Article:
But while Nepal's government has been heavily criticized for not doing enough for the Sherpas in the wake of last week's disaster, the deadliest ever on the mountain, one top official blamed the walkout on "hooligans."

Read more...
E-mail Print PDF

Australia says cost not a concern in MH370 search

AFPAFP – 5 hours ago
  • Australian Minister for Defence David Johnston speaks (L) as former Defence Force Chief Angus Houston (R) listens at RAAF Base Pearce in Bullsbrook, Western Australia on March 31, 2014

    AFP News/Paul Kane - Australian Minister for Defence David Johnston speaks (L) as former Defence Force Chief Angus Houston (R) listens at RAAF Base Pearce in Bullsbrook, Western Australia on March 31, 2014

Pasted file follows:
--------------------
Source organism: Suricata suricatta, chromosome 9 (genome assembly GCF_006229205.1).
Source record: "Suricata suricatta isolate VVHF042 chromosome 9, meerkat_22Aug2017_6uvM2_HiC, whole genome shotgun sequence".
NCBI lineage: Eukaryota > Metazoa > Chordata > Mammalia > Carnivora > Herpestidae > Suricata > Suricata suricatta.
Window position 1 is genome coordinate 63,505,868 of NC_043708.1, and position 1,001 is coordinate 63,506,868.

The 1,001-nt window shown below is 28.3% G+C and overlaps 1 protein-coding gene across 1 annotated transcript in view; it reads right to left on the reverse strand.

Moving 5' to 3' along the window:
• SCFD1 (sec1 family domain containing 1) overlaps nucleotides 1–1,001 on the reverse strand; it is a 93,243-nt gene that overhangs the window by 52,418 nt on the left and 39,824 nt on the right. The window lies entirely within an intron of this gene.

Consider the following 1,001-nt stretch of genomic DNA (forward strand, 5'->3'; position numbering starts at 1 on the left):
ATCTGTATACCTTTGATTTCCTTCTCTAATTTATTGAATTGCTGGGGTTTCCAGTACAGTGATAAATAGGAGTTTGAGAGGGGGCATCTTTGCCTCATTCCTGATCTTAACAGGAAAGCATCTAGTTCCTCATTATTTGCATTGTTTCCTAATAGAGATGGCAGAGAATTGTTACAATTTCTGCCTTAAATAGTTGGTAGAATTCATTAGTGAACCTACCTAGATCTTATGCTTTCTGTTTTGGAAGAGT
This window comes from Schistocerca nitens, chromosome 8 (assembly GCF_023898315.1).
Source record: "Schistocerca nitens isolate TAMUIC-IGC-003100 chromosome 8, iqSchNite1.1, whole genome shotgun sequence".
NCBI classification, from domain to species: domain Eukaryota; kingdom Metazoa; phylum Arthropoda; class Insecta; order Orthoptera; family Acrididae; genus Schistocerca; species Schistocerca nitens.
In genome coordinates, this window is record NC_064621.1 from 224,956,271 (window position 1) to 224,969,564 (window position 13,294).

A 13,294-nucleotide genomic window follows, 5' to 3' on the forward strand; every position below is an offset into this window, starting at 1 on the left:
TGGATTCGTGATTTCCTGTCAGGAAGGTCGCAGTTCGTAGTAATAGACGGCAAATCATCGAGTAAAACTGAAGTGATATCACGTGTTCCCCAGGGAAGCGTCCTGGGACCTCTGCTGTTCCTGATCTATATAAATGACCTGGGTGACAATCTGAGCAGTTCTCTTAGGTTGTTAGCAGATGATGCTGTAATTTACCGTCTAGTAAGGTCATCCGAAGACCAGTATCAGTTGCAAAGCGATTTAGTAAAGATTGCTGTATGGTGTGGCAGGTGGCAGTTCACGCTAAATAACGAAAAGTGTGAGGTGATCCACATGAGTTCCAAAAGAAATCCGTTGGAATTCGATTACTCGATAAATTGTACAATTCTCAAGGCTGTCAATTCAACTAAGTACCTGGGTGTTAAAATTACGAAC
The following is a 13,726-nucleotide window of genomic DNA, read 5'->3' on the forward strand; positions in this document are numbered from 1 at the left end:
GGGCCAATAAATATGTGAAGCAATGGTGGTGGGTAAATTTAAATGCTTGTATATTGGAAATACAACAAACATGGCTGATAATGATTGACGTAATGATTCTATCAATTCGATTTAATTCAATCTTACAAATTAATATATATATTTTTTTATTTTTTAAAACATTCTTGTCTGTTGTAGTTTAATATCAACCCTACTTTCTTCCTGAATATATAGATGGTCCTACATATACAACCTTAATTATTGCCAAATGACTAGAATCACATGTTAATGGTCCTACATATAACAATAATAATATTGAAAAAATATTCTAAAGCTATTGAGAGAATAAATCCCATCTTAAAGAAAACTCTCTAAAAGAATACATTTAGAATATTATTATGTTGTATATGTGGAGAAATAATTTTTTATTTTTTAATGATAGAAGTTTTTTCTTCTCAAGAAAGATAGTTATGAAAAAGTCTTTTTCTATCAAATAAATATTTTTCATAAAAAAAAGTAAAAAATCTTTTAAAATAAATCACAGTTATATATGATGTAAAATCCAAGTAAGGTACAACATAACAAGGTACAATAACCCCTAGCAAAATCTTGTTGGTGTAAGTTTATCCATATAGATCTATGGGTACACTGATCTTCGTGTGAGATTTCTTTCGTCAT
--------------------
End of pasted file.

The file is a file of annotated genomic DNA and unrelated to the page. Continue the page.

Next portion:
Australia said Wednesday cost was not a concern in the search for Malaysia Airlines Flight MH370, after the mini-submarine plumbing the depths of the Indian Ocean for wreckage ended its ninth mission empty-handed.

Searchers were also investigating "unidentified material" which washed up on the country's southwest coast to see if it was linked to the Boeing 777, which vanished on March 8 with 239 people aboard.

But officials cautioned it may be unconnected to the plane.

Australia is leading the multinational search, and bearing many of the costs of the mission expected to be the most expensive in aviation history.

"There will be some issues of costs into the future but this is not about costs," Defence Minister David Johnston told reporters in Canberra.

Read more...
E-mail Print PDF

First sign of S.Korea ferry disaster was call from a frightened boy